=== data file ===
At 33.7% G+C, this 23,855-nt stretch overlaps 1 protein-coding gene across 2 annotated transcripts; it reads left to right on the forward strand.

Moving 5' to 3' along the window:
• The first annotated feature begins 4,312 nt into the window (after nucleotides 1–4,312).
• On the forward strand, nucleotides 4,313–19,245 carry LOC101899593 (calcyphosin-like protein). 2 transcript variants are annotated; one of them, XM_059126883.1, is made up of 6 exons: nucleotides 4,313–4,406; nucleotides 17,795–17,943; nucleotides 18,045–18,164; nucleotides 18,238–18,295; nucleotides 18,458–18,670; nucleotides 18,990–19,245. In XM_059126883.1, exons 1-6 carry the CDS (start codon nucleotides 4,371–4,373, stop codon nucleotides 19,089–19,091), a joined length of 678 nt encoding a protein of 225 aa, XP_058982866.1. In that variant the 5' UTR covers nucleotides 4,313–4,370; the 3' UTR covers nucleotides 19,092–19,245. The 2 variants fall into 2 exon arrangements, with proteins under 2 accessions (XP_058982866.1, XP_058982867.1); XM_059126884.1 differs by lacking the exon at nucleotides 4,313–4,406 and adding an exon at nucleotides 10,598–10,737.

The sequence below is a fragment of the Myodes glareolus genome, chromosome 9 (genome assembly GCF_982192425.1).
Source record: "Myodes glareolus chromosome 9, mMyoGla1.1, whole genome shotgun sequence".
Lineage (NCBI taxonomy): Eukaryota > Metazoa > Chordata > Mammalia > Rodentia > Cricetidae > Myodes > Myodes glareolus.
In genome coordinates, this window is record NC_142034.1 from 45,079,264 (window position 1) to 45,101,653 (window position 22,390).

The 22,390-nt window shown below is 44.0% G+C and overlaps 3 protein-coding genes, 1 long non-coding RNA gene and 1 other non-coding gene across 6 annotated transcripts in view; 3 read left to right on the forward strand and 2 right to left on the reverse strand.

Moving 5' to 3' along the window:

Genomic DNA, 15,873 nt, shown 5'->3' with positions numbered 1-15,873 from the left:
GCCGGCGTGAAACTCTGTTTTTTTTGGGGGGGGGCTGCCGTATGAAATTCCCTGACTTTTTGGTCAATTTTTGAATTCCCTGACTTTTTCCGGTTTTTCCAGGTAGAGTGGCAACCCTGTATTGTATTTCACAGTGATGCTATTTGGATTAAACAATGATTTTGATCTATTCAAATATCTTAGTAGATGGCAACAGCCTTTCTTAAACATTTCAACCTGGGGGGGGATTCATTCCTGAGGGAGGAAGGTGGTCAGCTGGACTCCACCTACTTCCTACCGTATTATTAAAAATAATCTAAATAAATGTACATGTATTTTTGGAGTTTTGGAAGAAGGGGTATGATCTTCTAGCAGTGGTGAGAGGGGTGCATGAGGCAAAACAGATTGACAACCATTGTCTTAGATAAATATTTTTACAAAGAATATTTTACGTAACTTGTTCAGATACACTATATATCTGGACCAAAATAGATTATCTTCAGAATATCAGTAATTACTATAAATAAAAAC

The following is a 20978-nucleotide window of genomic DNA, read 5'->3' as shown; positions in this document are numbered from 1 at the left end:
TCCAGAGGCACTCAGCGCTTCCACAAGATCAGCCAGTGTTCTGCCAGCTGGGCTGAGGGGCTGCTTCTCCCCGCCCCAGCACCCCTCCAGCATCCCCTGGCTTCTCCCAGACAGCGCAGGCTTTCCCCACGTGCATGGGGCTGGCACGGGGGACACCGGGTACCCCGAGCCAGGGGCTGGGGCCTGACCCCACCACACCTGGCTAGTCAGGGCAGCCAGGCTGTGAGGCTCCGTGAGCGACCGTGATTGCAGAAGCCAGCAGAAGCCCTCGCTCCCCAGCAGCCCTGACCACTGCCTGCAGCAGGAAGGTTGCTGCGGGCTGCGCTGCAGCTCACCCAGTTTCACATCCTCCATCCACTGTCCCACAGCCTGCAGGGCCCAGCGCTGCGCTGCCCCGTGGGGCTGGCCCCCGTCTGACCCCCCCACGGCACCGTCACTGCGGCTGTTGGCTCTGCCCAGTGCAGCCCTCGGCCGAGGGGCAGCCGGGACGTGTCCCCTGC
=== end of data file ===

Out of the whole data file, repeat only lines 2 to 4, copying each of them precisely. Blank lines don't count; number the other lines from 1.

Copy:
Moving 5' to 3' along the window:
• The first annotated feature begins 4,312 nt into the window (after nucleotides 1–4,312).
• On the forward strand, nucleotides 4,313–19,245 carry LOC101899593 (calcyphosin-like protein). 2 transcript variants are annotated; one of them, XM_059126883.1, is made up of 6 exons: nucleotides 4,313–4,406; nucleotides 17,795–17,943; nucleotides 18,045–18,164; nucleotides 18,238–18,295; nucleotides 18,458–18,670; nucleotides 18,990–19,245. In XM_059126883.1, exons 1-6 carry the CDS (start codon nucleotides 4,371–4,373, stop codon nucleotides 19,089–19,091), a joined length of 678 nt encoding a protein of 225 aa, XP_058982866.1. In that variant the 5' UTR covers nucleotides 4,313–4,370; the 3' UTR covers nucleotides 19,092–19,245. The 2 variants fall into 2 exon arrangements, with proteins under 2 accessions (XP_058982866.1, XP_058982867.1); XM_059126884.1 differs by lacking the exon at nucleotides 4,313–4,406 and adding an exon at nucleotides 10,598–10,737.